Thursday Night



I'm still working on that book



A secret blend of spices, oils, and salts



I may toast a few of them in a skillet next time round



It’s Thursday night.  I come home to my apartment, empty and cold.  I’ve worked late at the office – we needed to get out some construction site observation notes before end of the day.  I’ve got lots to do tonight – make dinner, pack for a trip to the west side, plan out a wedding shoot, study, process all that’s happened during the day, fix my bike for winter riding.  I sit and listen to the messages on my phone again.  What a difference 15 minutes can make.


I sigh and putter about, looking in my cupboards – exploring the deep recesses of my refrigerator trying to find inspiration.  Half a head of red cabbage, an onion, a can of water chestnuts, bamboo shoots and mushrooms. Some chicken breast I had sliced, seasoned, and frozen last month. 

“What had I seasoned that with any way . . . False saffron, salt, fire oil and something else . . . “

“Why do I buy red cabbage . . . it never looks good in leftovers”

On the floor next to my bookshelf lies a stack of Louis L`Amour audiobooks, tonight it’ll be “The High Lonesome” and as I chop vegetables, and thaw out the chicken I listen.

And as so often happens I stop listening, I start thinking – thinking about work, about my student loans, about bills, and Sunday mornings and Wednesday nights, and weddings and funerals, and births and life.  And I fade back in – suddenly the story breaks in upon my mind, and I realize not been listening.

I put 5 cloves of garlic thru the press, I put dried chilies, oils and salts into the pestle.  I grind and grind and grind.  I sit at my desk and smell and think. 

My apartment is cold – I find a sweater.  The chickens thawed by now.  I’m waiting for my 4 cups of rice to finish cooking before I start the stir fry.  For some reason I though 4 cups would not be an insane amount of rice for a single guy to make.  4 cups of rice, 2 of them long brown rice, 1 cup a very very glutinous rice (I learned really quick never to let this stuff dry on anything) and 1 cup of sticky rice.  4 cups of rice, 7 of water. By the time the rice is cooked the bad guys have ridden into town, robbed the bank and managed to evade the posse.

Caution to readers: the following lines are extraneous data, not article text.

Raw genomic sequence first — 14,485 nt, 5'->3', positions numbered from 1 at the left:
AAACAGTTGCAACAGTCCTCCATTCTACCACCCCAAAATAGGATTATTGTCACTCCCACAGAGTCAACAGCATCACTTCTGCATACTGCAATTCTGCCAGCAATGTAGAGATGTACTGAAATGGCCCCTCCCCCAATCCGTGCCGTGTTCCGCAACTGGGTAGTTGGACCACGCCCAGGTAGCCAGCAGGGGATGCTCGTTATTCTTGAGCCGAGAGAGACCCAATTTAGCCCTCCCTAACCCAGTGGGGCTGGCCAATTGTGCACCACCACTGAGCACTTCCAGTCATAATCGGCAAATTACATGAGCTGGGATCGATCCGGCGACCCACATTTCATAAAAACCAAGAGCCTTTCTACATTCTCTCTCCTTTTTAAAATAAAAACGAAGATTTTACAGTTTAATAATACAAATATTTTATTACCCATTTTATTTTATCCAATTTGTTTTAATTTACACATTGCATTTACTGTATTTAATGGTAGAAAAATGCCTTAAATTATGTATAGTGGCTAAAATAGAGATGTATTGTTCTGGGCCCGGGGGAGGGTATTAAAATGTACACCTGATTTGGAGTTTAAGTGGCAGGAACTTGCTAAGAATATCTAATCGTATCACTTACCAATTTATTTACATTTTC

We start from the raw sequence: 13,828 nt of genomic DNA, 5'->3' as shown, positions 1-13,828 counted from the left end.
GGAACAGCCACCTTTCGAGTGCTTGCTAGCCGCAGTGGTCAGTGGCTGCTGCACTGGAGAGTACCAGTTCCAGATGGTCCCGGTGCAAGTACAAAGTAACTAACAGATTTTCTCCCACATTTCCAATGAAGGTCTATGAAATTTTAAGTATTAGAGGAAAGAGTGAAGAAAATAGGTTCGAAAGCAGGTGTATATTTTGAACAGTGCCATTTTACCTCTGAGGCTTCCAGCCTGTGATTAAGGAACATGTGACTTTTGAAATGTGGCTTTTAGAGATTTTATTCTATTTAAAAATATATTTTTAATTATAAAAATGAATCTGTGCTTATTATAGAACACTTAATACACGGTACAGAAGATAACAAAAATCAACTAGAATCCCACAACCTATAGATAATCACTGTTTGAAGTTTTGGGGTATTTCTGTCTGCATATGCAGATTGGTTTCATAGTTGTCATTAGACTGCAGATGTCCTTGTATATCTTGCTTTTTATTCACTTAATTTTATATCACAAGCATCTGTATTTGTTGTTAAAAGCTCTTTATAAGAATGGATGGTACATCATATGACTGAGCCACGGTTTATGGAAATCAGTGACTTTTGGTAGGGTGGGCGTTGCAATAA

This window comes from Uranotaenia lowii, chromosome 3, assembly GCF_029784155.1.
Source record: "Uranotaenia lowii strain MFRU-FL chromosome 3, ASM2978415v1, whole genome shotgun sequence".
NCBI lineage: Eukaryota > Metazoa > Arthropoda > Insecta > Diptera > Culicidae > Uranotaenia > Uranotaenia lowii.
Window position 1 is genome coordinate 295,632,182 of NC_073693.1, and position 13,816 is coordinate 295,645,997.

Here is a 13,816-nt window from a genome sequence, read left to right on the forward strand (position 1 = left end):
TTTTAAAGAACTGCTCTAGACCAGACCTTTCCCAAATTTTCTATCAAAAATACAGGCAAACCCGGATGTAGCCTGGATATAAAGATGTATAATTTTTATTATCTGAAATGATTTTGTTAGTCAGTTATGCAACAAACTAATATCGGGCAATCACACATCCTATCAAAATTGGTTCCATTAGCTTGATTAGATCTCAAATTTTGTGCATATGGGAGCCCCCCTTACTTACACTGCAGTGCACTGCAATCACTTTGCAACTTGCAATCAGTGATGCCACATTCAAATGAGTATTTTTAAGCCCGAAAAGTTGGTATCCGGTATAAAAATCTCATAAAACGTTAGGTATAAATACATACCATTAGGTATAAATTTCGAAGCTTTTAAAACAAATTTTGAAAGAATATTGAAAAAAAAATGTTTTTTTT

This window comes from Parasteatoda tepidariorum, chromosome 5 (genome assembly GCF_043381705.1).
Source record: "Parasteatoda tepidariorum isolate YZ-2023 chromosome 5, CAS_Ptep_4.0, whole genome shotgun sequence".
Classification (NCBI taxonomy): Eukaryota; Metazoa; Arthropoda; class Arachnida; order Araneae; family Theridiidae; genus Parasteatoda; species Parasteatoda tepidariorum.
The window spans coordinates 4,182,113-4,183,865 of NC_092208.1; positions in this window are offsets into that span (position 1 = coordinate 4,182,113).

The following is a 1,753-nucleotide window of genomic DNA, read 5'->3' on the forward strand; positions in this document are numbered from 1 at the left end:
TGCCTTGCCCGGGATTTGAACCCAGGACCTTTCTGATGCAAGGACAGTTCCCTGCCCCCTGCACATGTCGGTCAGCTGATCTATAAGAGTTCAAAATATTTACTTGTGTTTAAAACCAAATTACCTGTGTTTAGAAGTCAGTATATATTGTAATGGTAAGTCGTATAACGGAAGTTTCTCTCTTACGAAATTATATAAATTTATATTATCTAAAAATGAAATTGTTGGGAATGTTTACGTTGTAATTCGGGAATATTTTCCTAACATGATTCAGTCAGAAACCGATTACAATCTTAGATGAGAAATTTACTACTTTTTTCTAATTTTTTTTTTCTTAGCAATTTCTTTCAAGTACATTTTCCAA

And again I’m lost in thought – it is odd to see how alone, how solitary life can be even with people nearby.  Quietly routine slips in and provides a framework that keeps loneliness at bay.  There are dishes to do.  Leftovers to weight out and divide.  Laundry, and photo projects, weekends which are a blur of activity.

And . . . and now the ring leader is giving up an chance to escape into Mexico with the loot, to instead save a beautiful young lady and her father from the Indians. 


I love this stuff.



It’s all so . . . so – perfectly predictable, and wonderfully chivalrous.  I’m guessing it was an early Spanish ancestor’s of Louis L`Amour  whose tales of chivalry drove Don Quixote to his mad adventures.

The Virginian – now there’s a chivalric tale – and I see I’m straying from whatever point I started on. 



In the end I made dinner, I did my dishes, I left the packing and the planning for the morning.  I finished the story.  I sat and pondered, asking myself what are the sources of contentment – but that conversation is too long to post here.


All in all, a good – albeit quiet Thursday night.


  1. Yes, Neil, I love it. I remember reading all the Louis L'amour books as a kid, and I do remember high lonesome.

    Instead of giving up loot, you need to give up your Thursday night all alone, and go swoop some young lady off her feet.


  2. I don't know..."swooping" a lady off her feet might not be quite as well accepted as the traditional "sweeping". Swooping just sounds a bit vulture-like.

  3. Maybe swooping is done in song while sweeping is just ...well sweeping